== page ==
Effective crowd management: A holiday checklist for retailers

2013Holiday_Blog_NRFCrowd control is top of mind for retail loss prevention and security associates every day of the year. But the excitement among shoppers during Thanksgiving and Black Friday weekend presents new challenges for crowd management. NRF’s latest survey finds as many as 140 million Americans will shop over the holiday weekend – 97 million on Black Friday alone – catapulting it as the busiest shopping weekend once again. It’s a time of year when retailers’ advanced planning and security protocols to protect stores, customers and employees are paramount.

This is why NRF releases it’s Effective Crowd Management Guidelines each year. While each situation is unique and difficult to anticipate, the guidelines serve as a roadmap to prepare for the expected and unexpected.

The guidelines dive into the details, but here are a few high-level recommendations to keep in mind for Thanksgiving and Black Friday weekend:

  • Remind and retrain all employees about your store’s emergency plan to addresses potential risks facing workers and customers.
  • Dedicate a knowledgeable employee to communicate and manage crowds from arrival to departure.
  • Establish clear protocols for conflict resolution. Giving employees the authority and tools to calm frustrated shoppers is of utmost importance, especially if the need to diffuse a situation presents itself.
  • Be prepared to allocate resources in real time.

Each situation brings a different set of circumstances for retailers and management officials. But the teams who have an action plan in place are the most prepared to minimize potential issues and create a positive shopping experience for everyone – during the upcoming holiday weekend and beyond.

ABC News reports: Busting organized retail crime

NRF’s organized retail crime survey emphasizes the scope of this pervasive criminal activity on the retail industry. The ninth annual survey of senior retail loss prevention executives revealed that eight in 10 believe that ORC activity in the United States has increased over the past three years. One aspect our survey can’t cover: Putting a face to these groups that are raiding retailers across America.

This is where the national media has been a tremendous help. In a recent ABC The Lookout segment on Nightline, correspondent Matt Gutman profiled the efforts of the Polk County Sheriff’s Office to trail, track down and catch shoplifting rings in Central Florida. This area is a hotspot for organized retail crime and with Florida ranking in the top five of states for ORC activity, local and federal agencies have responded. The recently formed South Florida Organized Retail Crime Task Force unites the federal Department of Homeland Security and its Homeland Security Investigations team, the Department of Justice, the Miami U.S. Attorney’s Office, the Florida Department of Law Enforcement, and Florida state wide prosecutors to fight these criminals across jurisdictional boundaries.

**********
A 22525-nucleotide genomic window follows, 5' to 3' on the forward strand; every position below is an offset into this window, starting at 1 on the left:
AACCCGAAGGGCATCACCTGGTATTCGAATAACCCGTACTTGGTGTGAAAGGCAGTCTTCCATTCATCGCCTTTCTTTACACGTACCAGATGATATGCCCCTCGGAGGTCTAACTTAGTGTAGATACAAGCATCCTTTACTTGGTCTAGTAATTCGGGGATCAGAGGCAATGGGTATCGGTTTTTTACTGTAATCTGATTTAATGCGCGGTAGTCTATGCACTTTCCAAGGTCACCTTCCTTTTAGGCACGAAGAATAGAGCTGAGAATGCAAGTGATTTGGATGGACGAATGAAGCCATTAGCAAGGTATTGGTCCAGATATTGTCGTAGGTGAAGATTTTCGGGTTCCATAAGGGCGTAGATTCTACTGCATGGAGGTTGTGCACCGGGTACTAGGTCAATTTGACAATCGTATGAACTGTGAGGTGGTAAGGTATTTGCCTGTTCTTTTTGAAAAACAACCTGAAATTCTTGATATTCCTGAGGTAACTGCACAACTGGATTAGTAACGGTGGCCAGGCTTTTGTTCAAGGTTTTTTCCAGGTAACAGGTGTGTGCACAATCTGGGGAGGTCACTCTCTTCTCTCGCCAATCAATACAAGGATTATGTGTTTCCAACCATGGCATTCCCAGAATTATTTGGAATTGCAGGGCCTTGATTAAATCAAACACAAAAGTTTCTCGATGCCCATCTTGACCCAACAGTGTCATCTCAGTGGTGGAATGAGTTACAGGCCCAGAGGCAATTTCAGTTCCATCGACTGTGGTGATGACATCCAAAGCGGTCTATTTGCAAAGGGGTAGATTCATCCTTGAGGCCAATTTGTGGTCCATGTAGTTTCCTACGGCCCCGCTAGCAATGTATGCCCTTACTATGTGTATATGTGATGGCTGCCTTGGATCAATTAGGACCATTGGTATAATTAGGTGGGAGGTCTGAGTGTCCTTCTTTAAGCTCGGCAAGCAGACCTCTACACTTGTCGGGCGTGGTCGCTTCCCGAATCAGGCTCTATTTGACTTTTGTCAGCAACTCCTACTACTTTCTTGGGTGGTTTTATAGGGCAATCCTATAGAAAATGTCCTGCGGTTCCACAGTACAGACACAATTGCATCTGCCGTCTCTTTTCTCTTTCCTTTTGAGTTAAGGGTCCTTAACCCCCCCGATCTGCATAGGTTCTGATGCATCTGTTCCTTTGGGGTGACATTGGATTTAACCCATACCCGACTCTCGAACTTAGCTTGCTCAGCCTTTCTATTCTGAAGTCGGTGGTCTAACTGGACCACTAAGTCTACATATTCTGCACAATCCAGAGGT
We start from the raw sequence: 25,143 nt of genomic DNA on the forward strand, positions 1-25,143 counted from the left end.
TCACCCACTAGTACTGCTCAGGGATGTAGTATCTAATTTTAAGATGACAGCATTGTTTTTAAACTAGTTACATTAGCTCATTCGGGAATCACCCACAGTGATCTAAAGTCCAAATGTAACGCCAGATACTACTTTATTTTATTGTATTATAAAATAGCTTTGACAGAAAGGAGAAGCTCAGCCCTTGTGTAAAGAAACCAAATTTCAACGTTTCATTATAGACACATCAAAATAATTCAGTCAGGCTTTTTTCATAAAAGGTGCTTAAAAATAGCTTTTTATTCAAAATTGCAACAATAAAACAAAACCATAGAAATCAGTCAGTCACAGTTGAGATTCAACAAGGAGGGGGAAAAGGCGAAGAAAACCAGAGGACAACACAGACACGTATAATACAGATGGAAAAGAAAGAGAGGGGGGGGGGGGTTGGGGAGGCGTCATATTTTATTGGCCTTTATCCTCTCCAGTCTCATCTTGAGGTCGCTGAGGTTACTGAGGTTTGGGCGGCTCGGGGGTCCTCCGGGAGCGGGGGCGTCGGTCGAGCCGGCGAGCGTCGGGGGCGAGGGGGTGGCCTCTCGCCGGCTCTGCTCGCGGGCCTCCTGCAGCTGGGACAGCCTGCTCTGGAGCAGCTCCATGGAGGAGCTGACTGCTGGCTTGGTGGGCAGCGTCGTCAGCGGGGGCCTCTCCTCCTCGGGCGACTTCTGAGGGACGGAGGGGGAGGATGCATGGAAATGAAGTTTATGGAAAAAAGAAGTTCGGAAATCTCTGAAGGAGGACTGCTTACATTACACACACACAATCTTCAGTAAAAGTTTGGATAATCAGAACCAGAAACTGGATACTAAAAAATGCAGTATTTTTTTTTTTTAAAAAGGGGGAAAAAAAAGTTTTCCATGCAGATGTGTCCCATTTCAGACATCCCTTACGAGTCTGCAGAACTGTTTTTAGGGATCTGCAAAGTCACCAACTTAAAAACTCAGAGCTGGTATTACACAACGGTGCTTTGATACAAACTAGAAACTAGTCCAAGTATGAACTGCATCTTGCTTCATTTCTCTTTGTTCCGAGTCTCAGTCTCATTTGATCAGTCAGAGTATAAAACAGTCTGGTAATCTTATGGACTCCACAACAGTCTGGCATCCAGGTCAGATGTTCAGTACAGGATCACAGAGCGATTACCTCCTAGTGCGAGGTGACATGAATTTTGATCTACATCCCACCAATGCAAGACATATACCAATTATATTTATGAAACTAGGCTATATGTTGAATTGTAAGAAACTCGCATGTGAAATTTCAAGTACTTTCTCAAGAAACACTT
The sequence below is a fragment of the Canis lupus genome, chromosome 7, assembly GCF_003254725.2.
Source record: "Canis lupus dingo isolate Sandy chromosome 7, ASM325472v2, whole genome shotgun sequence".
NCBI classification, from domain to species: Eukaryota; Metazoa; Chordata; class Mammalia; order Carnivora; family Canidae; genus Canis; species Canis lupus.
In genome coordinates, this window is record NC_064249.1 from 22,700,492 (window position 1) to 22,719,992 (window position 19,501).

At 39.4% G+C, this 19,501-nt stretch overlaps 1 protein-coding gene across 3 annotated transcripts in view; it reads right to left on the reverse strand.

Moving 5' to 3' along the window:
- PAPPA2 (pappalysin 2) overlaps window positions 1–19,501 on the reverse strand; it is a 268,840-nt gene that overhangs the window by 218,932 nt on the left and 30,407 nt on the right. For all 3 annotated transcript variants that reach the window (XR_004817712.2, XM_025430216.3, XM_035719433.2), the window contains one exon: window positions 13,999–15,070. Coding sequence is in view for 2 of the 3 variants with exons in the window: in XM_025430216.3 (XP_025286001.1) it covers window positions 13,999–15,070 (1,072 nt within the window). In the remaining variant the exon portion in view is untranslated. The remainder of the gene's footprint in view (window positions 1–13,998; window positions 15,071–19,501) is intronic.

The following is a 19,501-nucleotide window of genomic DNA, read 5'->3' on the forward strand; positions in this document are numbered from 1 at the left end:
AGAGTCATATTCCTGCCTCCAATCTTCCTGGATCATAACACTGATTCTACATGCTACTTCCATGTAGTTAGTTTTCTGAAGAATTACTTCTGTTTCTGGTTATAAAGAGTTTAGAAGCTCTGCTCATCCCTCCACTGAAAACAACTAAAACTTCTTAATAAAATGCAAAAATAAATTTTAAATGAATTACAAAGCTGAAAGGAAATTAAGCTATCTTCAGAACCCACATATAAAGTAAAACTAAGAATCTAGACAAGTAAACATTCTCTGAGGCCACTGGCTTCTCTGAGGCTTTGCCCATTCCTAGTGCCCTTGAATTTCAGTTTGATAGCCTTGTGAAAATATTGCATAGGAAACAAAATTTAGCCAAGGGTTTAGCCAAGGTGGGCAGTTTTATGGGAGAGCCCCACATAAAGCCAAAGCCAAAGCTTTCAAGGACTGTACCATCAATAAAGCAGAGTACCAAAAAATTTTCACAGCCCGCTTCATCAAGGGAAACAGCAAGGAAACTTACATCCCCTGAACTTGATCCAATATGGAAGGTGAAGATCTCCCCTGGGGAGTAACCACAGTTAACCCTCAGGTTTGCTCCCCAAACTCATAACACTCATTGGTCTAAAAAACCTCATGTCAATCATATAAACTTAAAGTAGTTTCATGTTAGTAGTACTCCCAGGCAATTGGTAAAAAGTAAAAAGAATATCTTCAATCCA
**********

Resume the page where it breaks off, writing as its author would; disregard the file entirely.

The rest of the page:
Watch the video below to see the remarkable dedication it takes to bring these groups to justice and for a look at the impact organized retail crime has on consumers.

Organized retail crime gets federal recognition

As cases grow more severe, organized retail crime is gaining attention and notoriety across the country. With more high-profile cases being covered in the media, the increasing frequency of arrests, and data from studies like NRF’s Organized Retail Crime Survey, it’s clear that this issue isn’t fleeting or shrinking in complexity. For years, retailers and law enforcement officials have been advocating for federal laws to be created in order to prosecute ORC criminals with the appropriate charges  — especially when stolen merchandise crosses state lines. Even with creative new partnerships between retailers, law enforcement and organizations like NRF’s Investigator’s Network, there’s been a missing link in the battle against ORC.

But last week was a big step in the right direction. Local and federal law enforcement agencies in Miami, one of the top locations for ORC activity, recognized the growing issue in their community and formed the South Florida Organized Retail Crime Task Force. This group is made up of the federal Department of Homeland Security and its Homeland Security Investigations team, the Department of Justice, the Miami U.S. Attorney’s Office, the Florida Department of Law Enforcement, and Florida state wide prosecutors. Each entity will work together to implement a strategic action plan on surveillance and facilitating arrests so ORC offenders cannot take advantage of jurisdictional boundaries. Retailers and NRF will work with the task force to provide information and perspective to assist with the overall mission – bringing ORC groups to justice.